Now seen as an extremely hot planet, Venus might have had oceans at a very early point in time. However, these seas would have been as hellish as the planet is today, being made not of water but of liquid of carbon dioxide. These oceans may have covered the whole planet having a depth ranging to 80 feet. Venus’ surface is believed to have been molded by these oceans of fluid carbon dioxide, according to a study published recently in The Journal of Physical Chemistry Letters.
The study was conducted under the supervision of Dima Bolmatov,, a theoretical physicist of New York’s Cornell University. His team of researchers created digital atomic model reproductions to see how Venus’ carbon dioxide behaves. They examined the features and effects of ‘supercritical’ carbon dioxide, which displays both fluid and gas properties. According to Dima Bolmatov the planet’s atmosphere is comprised of carbon dioxide in a 96.5 percent volume ratio.
As indicated by the study, the air pressure found in Venus’ atmosphere is about 90 times higher than that of our planet. Scientists believe that, in earlier times, Venus may have had a more increased atmosphere pressure for long periods of time ranging from 100 million to 200 million years.
The experts allege that the ‘supercritical’ carbon dioxide presenting fluid-like properties was probably shaped under those higher surface pressure circumstances. The lead researcher at Cornell University held that ‘supercritical’ carbon dioxide is likely to be the cause behind today’s landscape on Venus, sculpting fields, river- like beds or rift valleys.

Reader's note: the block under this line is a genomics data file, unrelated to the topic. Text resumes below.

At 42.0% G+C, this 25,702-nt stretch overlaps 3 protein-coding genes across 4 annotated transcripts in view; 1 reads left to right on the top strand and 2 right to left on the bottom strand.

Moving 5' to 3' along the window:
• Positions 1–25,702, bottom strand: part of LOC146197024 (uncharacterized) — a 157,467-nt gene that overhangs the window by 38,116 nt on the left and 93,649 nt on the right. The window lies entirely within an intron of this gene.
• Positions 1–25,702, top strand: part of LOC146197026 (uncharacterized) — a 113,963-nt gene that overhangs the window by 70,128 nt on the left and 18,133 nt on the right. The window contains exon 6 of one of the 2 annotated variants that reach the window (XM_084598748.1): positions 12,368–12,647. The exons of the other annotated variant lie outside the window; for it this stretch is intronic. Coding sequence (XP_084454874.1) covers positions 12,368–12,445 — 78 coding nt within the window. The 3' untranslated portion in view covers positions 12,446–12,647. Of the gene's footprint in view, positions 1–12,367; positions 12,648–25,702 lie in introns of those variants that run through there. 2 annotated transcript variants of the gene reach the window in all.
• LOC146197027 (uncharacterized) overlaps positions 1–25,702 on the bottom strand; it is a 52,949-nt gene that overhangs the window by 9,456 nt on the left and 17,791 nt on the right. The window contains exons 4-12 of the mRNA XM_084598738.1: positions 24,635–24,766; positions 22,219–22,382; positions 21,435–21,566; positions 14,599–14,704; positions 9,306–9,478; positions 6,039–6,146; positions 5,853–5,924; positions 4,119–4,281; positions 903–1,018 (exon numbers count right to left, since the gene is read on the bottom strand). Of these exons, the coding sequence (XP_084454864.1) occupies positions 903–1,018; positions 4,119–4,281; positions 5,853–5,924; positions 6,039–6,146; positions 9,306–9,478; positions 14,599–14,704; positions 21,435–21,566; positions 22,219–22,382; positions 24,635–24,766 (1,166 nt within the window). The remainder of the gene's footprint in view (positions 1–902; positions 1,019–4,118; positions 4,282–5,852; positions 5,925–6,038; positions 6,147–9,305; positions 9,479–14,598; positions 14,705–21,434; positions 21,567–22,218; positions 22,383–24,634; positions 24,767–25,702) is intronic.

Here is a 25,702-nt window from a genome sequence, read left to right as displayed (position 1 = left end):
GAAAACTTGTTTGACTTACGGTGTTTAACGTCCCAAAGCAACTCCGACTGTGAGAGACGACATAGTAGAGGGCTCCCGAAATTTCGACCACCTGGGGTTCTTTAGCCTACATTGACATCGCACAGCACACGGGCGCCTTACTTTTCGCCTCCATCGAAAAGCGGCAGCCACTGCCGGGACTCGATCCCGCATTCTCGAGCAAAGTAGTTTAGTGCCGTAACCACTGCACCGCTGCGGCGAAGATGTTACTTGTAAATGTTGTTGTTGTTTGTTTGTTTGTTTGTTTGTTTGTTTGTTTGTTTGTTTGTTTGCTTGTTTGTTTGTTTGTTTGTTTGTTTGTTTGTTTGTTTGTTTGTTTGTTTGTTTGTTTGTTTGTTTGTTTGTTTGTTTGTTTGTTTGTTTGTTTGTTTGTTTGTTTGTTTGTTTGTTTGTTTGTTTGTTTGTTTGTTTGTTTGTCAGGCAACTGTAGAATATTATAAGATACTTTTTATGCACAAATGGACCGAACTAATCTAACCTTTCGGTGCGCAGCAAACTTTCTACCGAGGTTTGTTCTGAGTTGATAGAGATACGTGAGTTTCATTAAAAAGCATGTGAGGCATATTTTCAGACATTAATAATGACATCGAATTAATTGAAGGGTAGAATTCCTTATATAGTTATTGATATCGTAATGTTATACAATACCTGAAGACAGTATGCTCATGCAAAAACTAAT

The group of researchers additionally found that tight masses of supercritical carbon dioxide with gas-like features may have been similar to soap bubbles during the high pressure phase on Venus. Bolmatov explained that supercritical carbon dioxide would have looked like a gas bubble encompassed in a dense stratum of liquid.
The scientists trust that further examinations will also involve experiments aiming at observing when supercritical carbon dioxide changes its properties from gas-like to liquid-like.
Earth and Venus are very much alike. They display about the same mass and size and chemical composites. But while our planet is much like a heaven for life forms, Venus is more like an inferno. The air conditions on the shiny planet are deadly and its land fields are hot to the melting point. Venus is popular for its remarkably hot atmospheric conditions, being the hottest member of our earth’s planetary group with temperatures reaching regularly 462 degrees Celsius.
Image Source: New Scientist